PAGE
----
Employment concerns during the COVID-19 crisis
Employers are currently facing uncharted waters following the significant impact on normal life in the face of COVID-19.
Posted on 20 March 2020
Here, employment solicitor Kiran Daurka answers some common questions about employee rights.
What steps might my employer take immediately in light of the COVID-19 virus?
The priority for most employers is to take short term steps to ensure that they protect their business as far as possible.
The most recent government advice this week (19 March 2020), is that where possible those who can work from home should be doing so for an indefinite period. This will limit commuting to work and being exposed to the virus in public places.
The government advice currently is that employees should stay at home if they or their families show any of the symptoms of COVID-19 – please refer to the NHS website for up to date medical advice on symptoms and self-isolation. Employers should treat self-isolation as sick leave and pay accordingly – employees and workers are entitled to at least statutory sick pay but may also receive an enhanced contractual payment during that period. Some employees in self-isolation may prefer not to be treated as being sick if they are asymptomatic but should remain at home nonetheless and working from home if possible.
Most employers will be looking at how to cut immediate cost – short term measures will likely include recruitment and pay freezes, reduced working and temporary lays offs.
Can my employer force me to take unpaid leave?
Some employers may decide to seek voluntary unpaid leave from their workforce or compressed hours for a temporary period to cut the wage bill in the short term.
Where employees do not consent to unpaid leave/shorter working hours, there may be a claim for unlawful deduction of wages which will need to be commenced within three months of reduced pay (and then reissued every three months thereafter if necessary).
Employers may ask employees to take annual leave, but are required to give adequate notice if they require employees to go on annual leave. Adequate notice means giving twice as much notice as leave to be taken – for example, if they want you to take 1 week’s leave, then they need to give two weeks’ notice.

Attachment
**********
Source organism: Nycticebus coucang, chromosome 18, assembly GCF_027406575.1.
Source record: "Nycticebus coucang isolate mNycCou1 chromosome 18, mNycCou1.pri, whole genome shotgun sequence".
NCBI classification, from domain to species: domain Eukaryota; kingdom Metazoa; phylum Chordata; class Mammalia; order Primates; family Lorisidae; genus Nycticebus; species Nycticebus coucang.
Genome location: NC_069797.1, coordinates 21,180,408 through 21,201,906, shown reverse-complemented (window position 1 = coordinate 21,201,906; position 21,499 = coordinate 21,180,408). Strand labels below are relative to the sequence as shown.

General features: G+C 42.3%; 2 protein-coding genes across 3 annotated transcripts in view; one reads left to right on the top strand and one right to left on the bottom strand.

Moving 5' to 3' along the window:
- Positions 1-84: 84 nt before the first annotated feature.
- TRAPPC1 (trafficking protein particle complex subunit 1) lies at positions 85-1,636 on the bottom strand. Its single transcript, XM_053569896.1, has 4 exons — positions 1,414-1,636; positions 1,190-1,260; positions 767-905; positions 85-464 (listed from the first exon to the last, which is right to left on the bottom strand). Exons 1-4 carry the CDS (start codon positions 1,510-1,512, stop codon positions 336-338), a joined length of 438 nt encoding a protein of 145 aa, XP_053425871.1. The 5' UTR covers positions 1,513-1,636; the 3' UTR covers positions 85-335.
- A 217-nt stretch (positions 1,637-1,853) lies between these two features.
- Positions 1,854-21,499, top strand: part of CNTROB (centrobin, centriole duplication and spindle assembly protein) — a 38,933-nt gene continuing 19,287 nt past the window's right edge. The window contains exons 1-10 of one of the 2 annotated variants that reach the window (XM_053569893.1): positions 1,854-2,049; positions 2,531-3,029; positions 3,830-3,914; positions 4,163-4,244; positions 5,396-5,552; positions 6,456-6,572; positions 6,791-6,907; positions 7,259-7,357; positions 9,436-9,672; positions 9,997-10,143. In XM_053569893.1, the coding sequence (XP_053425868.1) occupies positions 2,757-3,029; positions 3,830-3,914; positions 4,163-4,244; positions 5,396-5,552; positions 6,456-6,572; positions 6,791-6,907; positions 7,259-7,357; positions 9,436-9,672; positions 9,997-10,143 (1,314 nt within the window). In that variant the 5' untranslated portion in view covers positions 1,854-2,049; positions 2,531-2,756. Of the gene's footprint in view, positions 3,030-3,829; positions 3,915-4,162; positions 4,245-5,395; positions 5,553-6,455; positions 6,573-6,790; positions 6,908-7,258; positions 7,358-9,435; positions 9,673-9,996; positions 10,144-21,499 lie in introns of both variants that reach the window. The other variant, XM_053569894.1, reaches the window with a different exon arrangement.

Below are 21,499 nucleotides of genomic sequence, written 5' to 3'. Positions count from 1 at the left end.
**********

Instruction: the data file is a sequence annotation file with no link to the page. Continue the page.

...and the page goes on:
What about casual workers?
Casual workers are more at risk of being temporarily laid off. However, many casual workers may be classed as ‘workers’ under the legal definition of that term and are thus entitled to statutory sick pay and holiday pay. Further, some casual workers may be entitled to a guaranteed statutory payment of up to £145. The government has yet to announce any specific financial measures to support casual workers who are often renters rather than homeowners. The TUC has asked the government to address urgently the financial concerns of casual workers. Try and keep in touch with your employer to see what they are a planning and what work is available.
Can my employer make redundancies?
In due course, there may be increasing reports of employers making redundancies. Usually, where there are more than 20 people affected by redundancy, the employer is required to consult with the group for a period of up to 45 days. We would hope employers will still consult in good time and consider alternatives to redundancy, particularly given the government’s promise to provide businesses financial support to assist with salaries and suppliers.
If you are offered a settlement agreement and compensation for termination of your employment, you are required by law to take legal advice. Your employer may make a small contribution towards legal fees for you to take that advice.
What is going to happen?
We are all aware that this is an unusual time and we are all anxious because there is a lot of uncertainty.
It is in your employer’s interest to take temporary steps to protect the business to ensure that they can get back to normal after this pandemic stabilises.
Employees in the UK are not alone in their concerns, they are shared widely. We continue to look to government to unveil further measures to support the British economy which means looking after the workers of Britain.
This week, the Chancellor has announced some financial support for business and potential mortgage freezes for those individuals affected by COVID-19. There will be further updates about additional measures that the government will introduce over the coming weeks, including for those who pay rent rather than a mortgage.
Each day will bring new news and new measures to support us all during and immediately following the crisis. And as of this week, millions of us will welcome our new co-workers (i.e. our children) into our home offices as the schools close indefinitely. This will bring its own challenges for parents who will increasingly look to employers to provide flexible hours and working patterns.
Immediately, stay in contact with colleagues on a daily basis. Where you are not in a unionised workforce, consider setting up an employee representative group to liaise with management over plans and measures being considered. Finally, take each day as it comes.